Loads of love
    Tiff and Fergus Xxxxxxxx

  2. Anne Marie gibson / Feb 10 2013 11:31 pm

    We all had an amazing time at your beautiful wedding. You both looked so happy and it was great to meet all your friends x

  3. Tanya / Feb 11 2013 12:07 am

    Congratulations! much love Tanya x

  4. emma / Feb 11 2013 10:37 am

    Thank you for the best day – the bride looked beautiful, the groom didn’t scrub up too badly either, and the ring bearers were magnificent. We also loved getting to know Norfolk a bit too, and can see why you love it. Now only Dave and Russell are left – come on boys.

  5. clazza / Feb 11 2013 5:13 pm

    a wonderful magical wedding. we loved every minute. am planting a huge cyber kiss on both of your gorgeous faces now! congratulations.

  6. Emma / Feb 11 2013 9:10 pm

    So pleased to hear your happy news and see your lovely pictures. It sounds like it was the best day ever! Love Emma, Roger, Charlie and Williamxxx

  7. Kirstan / Feb 12 2013 12:43 pm

    Kate, thank you for sharing the day with us via your blog. The exceptional warmth, love and humour of the day has come right through the blogsphere to raise my spirits. I’m raising my glass to you and Billy, the boys, your dear family and friends who helped you so much with it! Big hug, Kirstan

  8. Chris H / Feb 12 2013 9:03 pm

    Wonderful to be there to celebrate with you, congratulations again! xx

  9. Jean Gross / Feb 17 2013 11:18 pm

    It was lovely to have the chance at the wedding to say some nice things about you and your Billy. Here’s our speech.
    Hello I’m Kate’s Mum and I’m doing this bit because fortunately this is the kind of wedding where you can do what you want to not what you’re supposed to – and I wanted to. So on behalf of all our family (though I have to say we do feel like a very small family when compared to the opposition) – Tim, Kate’s Dad, Jo her sister, and me – I want to tell you about Kate and her fantastic Billy.
    Our main memories of Kate as a small child are her abiding desire to be a princess. I’m sort of hoping that after today’s big dress-up we might be able to tick that one off and say job done, Kate? The other memory is of a small voice saying ‘Look-at-a-book-shawee’ whenever Tim or I sat down for even a second. Kate’s head was always full of words and stories. At three she said ‘I keep all my words in – like a bag – a clear bag.’ Now those of us who read her blog can see the power of the words she stored away in the bag.
    As a big sister to Jo, my memory of Kate is of a spot of early biting followed by a rather pointed enquiry when Jo was a few weeks old and the novelty had worn off ‘Is she staying, Mummy?’ Then came years of what some might call sisterly bossiness, and others organisational ability, with Jo cast in various menial roles in Kate’s games. Fortunately, though, Jo remembers none of this. For her, Kate is and always has been just a great sister, and they love each other to bits.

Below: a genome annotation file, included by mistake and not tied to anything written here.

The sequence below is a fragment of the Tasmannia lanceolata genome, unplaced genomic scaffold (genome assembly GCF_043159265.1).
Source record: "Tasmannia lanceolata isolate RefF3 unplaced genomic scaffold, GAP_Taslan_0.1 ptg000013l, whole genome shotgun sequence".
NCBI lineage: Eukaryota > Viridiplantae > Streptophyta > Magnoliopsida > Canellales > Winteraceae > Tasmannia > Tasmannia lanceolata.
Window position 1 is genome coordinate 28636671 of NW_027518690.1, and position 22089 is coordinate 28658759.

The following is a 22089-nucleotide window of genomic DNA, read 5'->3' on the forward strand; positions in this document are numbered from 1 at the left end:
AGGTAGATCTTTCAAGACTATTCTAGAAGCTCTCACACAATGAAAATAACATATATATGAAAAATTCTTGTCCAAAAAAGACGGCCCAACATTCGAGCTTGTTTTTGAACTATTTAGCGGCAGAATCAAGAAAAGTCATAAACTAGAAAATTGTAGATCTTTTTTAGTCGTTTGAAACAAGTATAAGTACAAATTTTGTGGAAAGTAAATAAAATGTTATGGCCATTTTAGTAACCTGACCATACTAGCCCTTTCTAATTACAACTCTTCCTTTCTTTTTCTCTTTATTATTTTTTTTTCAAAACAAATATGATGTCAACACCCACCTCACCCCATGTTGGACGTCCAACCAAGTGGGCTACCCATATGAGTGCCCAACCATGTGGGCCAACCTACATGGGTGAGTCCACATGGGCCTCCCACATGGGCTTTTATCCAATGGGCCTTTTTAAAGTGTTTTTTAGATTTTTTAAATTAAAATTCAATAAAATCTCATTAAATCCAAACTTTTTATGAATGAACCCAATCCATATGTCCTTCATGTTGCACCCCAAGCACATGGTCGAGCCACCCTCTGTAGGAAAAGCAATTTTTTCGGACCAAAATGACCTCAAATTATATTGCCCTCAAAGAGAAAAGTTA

Back to Kate’s organisational ability. Everyone here who has been her friend for a long time knows it is legendary. If you want something to happen, but Kate in charge – and do as you’re told.
    She has amazing determination and grit, and it has taken her far. We are of course so proud of her being the youngest-ever Big Cheese in the civil service, and of her work at 10 Downing Street, and of what Tony Blair said about that work: ‘You were wonderful, without compare, absolutely indispensable.’
    We’re even more proud of her work leading the Africa Governance charity. There are lots of babies in the countries Africa Governance has worked in who wouldn’t be alive now without it, lots of children getting educated, lots of parents able to find work and feed their families. It really matters.
    We think Kate is pretty remarkable. It’s not every girl who when they get till gets presents from presidents and the world’s best-known philanthropists. Kate is nice as well as clever. People love her.
    Her greatest achievement, though, is none of this. It is finding Billy. We remember when she first told us about him. “I’ve got a new boyfriend and I’m worried that you won’t be able to understand what he says.”
    Well it was a bit of a struggle to start with. But since then we’ve all learned to understand Billy better.
    In the last few months we’ve understood even more about him. We’ve seen his strength of character and organisational ability equal to Kate’s but magnified by his awesome ability to harness technology. We’ve seen a warmth and charm that makes him able to ask assorted disputing and sometimes inadequate medics hard questions, but never cause offence. We’ve seen his ability to help create an innovative twenty-first century business, and a capacity to take risks that makes him as a son-in-law from one moment to the next either a millionaire or completely bust – and we don’t care which. Most of all, we’ve seen him as the best and most hands-on Dad ever, to Oscar and Isaac.
    So I’d like to thank Gerry and Anne for the gift of Billy, and the sense they have given him of the power of ideas and the absolute importance of family.